Words matter in immigration debate
Undocumented immigrant vs illegal immigrant vs illegal alien
To say there’s a chasm as wide as the Rio Grande between both sides of the immigration debate would be an understatement. The conversation about compromise is a non-starter because neither side can even agree on what terms to use.
US Attorney for Massachusetts Andrew Lelling, in a recent sit-down with CommonWealth, acknowledged his office is ramping up identifying defendants by their nationalities if they are immigrants who commit a crime in the country. And Lelling said he refuses to call them undocumented, the term favored by immigrant advocates, because what they have done is illegal, much like carrying an illegal handgun, “not an undocumented handgun.”
“I think word choice is often a political statement,” Lelling said. “The term undocumented immigrant strikes me as a consciously politicized term. It’s a euphemism… So I don’t use the term undocumented immigrant where advocates in this area might. I say illegal immigrant because that strikes me as more literally correct.”
Bristol Sheriff Thomas Hodgson, a strident supporter of President Trump’s immigration policies, and Marion Davis of the Massachusetts Immigrant and Refugee Advocacy Coalition (MIRA), joined The Codcast for an impassioned discussion over the tensions of words in the hot-button debate.
“Human beings are not illegal,” said Davis, explaining that immigration advocates view the term as dehumanizing and offensive.
It appears to be the phraseology the Department of Justice wants US Attorney press offices around the country to use when identifying foreign-born defendants who are in the country illegally. CNN recently ran a story based on an email they obtained showing the Justice Department has instructed press offices to use “undocumented aliens” in their press releases.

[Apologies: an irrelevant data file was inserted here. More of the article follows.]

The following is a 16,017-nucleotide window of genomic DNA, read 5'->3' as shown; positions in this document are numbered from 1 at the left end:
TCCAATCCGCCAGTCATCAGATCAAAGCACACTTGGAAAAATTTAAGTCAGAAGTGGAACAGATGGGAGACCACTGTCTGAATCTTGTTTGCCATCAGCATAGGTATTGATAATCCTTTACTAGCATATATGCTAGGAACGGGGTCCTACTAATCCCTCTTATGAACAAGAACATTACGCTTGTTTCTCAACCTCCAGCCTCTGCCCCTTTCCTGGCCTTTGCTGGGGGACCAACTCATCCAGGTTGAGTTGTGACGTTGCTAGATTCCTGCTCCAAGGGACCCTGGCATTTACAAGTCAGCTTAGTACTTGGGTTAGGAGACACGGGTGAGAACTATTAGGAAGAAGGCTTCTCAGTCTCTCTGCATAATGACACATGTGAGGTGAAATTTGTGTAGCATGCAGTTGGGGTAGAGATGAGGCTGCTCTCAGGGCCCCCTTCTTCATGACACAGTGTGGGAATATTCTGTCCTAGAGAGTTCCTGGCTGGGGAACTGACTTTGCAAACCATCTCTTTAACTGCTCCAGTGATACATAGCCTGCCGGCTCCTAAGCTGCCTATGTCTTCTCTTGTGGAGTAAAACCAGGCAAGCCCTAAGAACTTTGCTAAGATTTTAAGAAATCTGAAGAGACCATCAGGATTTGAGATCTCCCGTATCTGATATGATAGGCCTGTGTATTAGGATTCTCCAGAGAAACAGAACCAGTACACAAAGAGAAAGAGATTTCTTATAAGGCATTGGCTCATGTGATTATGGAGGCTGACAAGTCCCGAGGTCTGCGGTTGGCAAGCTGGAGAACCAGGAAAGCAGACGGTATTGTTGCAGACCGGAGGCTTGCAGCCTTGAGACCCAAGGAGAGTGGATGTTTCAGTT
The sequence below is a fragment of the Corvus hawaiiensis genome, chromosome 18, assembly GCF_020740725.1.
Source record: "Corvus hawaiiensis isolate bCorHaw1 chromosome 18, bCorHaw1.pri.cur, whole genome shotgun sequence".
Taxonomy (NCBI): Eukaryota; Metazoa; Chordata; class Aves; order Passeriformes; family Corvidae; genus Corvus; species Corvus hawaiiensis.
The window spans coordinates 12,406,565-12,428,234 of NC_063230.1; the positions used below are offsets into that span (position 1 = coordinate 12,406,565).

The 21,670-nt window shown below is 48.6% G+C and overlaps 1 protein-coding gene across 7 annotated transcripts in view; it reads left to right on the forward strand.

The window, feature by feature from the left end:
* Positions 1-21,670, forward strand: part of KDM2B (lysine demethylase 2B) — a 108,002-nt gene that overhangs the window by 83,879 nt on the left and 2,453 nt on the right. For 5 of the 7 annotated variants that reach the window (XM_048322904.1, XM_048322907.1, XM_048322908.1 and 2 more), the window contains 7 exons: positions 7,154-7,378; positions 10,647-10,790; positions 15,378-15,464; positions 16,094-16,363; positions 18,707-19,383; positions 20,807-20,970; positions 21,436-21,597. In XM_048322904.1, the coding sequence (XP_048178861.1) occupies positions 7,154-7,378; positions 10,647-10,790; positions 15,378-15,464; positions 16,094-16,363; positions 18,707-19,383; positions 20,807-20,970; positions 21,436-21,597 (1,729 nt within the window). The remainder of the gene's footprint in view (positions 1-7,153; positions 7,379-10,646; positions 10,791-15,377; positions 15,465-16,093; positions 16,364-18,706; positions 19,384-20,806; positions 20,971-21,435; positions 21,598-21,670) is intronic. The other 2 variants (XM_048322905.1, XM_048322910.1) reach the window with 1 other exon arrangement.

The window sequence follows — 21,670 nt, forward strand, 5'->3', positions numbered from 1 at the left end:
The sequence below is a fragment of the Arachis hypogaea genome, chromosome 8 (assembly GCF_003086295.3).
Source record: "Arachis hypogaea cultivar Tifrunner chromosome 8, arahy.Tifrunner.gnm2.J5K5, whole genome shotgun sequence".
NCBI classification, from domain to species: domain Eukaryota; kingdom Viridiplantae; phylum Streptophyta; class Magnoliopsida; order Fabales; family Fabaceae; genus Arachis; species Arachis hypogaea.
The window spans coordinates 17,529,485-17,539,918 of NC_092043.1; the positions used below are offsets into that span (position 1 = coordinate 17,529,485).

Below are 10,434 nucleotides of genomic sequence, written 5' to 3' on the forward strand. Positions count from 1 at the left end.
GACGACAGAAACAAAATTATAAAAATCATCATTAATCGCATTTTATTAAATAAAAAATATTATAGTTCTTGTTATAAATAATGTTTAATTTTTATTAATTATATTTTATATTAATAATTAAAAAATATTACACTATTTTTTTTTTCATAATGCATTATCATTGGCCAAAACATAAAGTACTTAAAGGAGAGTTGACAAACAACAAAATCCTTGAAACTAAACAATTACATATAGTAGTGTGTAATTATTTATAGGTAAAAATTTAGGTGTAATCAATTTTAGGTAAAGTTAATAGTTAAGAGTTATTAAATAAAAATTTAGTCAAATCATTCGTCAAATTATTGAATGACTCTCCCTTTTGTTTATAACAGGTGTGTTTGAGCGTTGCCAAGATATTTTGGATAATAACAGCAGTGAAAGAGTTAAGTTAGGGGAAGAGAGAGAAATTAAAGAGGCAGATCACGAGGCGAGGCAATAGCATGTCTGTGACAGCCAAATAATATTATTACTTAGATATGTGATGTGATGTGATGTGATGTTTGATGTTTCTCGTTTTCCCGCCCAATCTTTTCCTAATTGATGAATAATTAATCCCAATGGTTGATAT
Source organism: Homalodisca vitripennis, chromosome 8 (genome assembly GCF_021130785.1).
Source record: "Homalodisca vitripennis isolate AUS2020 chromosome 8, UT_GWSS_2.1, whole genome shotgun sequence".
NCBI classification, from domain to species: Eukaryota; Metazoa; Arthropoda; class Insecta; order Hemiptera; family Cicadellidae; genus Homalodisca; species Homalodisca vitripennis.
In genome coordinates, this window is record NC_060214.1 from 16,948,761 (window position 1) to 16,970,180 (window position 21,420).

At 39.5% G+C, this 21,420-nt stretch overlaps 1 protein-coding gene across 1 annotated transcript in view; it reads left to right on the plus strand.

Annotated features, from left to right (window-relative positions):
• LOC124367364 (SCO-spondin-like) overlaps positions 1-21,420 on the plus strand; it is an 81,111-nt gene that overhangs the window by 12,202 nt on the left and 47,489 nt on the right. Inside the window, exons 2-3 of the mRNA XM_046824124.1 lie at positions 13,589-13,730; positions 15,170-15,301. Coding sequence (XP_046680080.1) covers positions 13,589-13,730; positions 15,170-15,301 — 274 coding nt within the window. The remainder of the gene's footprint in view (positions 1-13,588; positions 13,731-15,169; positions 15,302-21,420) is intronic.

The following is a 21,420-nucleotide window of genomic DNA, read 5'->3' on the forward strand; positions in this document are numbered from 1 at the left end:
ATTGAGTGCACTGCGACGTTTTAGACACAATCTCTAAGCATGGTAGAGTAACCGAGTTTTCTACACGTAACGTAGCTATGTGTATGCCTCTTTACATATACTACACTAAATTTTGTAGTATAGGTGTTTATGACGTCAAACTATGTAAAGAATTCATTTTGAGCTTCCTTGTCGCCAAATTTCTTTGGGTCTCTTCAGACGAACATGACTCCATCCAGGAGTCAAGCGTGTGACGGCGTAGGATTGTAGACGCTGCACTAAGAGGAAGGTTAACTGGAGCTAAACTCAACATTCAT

“The word ‘undocumented’ is not based in US code and should not be used to describe someone’s illegal presence in the country,” the email from Washington to all the offices said. It also said that even those who are in the country legally should be identified by their country of citizenship, not their residence.
Davis and Hodgson differed on the public perception of identifying someone by his or her nationality. Davis said it gives the false impression the country is being overrun by criminal immigrants, something she said studies show is far from the case.
But Hodgson said “it’s not something to celebrate” that immigrants who are here illegally commit crime at a smaller rate than US citizens.“That’s a crime that would not have been committed” if they weren’t here at all, Hodgson said. Hodgson added that advocates should explain their reasoning to “angel moms and dads,” the term coined by conservatives and immigration opponents to describe families of victims of deadly crimes committed by an immigrant here illegally.
It’s another loaded term in the fevered debate with no end of words.